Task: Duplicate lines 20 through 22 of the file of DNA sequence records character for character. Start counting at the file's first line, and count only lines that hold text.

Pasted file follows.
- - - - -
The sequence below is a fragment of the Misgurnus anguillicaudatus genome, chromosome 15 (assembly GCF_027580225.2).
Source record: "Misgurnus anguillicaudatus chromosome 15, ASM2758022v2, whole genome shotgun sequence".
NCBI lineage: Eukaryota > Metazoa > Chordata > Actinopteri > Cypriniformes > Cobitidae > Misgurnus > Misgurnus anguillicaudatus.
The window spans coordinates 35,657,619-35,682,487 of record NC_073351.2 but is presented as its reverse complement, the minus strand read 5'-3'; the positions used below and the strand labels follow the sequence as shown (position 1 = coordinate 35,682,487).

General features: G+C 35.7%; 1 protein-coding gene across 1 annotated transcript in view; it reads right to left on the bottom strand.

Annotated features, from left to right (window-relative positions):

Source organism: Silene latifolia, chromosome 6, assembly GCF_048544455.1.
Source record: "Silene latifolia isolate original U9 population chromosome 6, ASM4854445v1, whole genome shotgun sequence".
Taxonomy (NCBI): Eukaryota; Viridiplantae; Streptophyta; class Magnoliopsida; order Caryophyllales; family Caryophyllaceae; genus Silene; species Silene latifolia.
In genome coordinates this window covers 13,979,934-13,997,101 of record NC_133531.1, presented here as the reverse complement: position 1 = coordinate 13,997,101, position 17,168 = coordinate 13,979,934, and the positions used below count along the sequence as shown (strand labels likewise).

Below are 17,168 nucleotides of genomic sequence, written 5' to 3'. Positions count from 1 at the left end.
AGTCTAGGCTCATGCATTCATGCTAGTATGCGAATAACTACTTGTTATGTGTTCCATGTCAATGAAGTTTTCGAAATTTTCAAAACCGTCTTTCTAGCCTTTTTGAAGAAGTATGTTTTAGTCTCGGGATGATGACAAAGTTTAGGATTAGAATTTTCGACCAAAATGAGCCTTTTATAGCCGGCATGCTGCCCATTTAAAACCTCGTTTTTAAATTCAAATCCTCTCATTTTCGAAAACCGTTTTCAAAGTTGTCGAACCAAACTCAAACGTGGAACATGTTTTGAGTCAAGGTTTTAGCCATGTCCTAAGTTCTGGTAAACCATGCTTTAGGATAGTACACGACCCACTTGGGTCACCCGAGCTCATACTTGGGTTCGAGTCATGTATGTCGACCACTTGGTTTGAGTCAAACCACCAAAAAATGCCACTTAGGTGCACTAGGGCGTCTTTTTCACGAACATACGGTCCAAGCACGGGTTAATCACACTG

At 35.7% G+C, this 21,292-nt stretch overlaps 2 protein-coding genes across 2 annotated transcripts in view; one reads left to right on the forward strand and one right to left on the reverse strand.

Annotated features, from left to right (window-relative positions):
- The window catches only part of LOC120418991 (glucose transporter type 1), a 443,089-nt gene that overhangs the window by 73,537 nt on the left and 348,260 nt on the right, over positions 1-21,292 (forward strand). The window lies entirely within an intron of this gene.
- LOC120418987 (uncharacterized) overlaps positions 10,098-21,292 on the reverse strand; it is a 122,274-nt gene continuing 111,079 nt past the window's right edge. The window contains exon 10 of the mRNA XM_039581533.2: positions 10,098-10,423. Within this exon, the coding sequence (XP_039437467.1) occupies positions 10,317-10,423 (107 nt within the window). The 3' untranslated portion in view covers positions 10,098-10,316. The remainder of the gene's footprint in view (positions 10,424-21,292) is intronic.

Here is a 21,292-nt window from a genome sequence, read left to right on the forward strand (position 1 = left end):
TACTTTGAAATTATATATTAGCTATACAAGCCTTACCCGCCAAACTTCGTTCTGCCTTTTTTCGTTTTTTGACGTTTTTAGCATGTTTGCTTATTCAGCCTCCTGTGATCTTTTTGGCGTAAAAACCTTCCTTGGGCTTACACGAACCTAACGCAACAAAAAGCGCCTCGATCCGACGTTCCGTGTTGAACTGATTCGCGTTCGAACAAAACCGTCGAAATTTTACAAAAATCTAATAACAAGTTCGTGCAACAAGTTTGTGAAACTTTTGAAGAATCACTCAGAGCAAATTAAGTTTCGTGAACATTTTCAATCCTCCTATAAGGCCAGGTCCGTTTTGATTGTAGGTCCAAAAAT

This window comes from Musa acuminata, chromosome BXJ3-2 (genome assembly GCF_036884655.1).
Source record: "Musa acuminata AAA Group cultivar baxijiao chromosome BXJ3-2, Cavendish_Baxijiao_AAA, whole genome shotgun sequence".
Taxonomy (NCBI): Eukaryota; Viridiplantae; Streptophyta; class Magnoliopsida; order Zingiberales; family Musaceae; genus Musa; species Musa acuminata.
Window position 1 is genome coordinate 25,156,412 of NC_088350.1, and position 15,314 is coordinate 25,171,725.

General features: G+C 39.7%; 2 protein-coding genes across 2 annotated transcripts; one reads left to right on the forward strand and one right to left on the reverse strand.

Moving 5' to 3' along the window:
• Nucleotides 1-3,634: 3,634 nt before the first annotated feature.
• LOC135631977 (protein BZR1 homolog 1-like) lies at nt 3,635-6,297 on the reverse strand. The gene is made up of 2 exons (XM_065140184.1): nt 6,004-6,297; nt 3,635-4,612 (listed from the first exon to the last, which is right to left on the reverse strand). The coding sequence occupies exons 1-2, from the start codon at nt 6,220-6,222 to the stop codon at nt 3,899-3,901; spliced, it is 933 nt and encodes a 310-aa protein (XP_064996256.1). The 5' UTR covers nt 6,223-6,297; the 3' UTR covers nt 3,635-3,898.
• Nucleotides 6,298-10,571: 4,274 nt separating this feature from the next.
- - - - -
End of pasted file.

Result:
Source record: "Musa acuminata AAA Group cultivar baxijiao chromosome BXJ3-2, Cavendish_Baxijiao_AAA, whole genome shotgun sequence".
Taxonomy (NCBI): Eukaryota; Viridiplantae; Streptophyta; class Magnoliopsida; order Zingiberales; family Musaceae; genus Musa; species Musa acuminata.
Window position 1 is genome coordinate 25,156,412 of NC_088350.1, and position 15,314 is coordinate 25,171,725.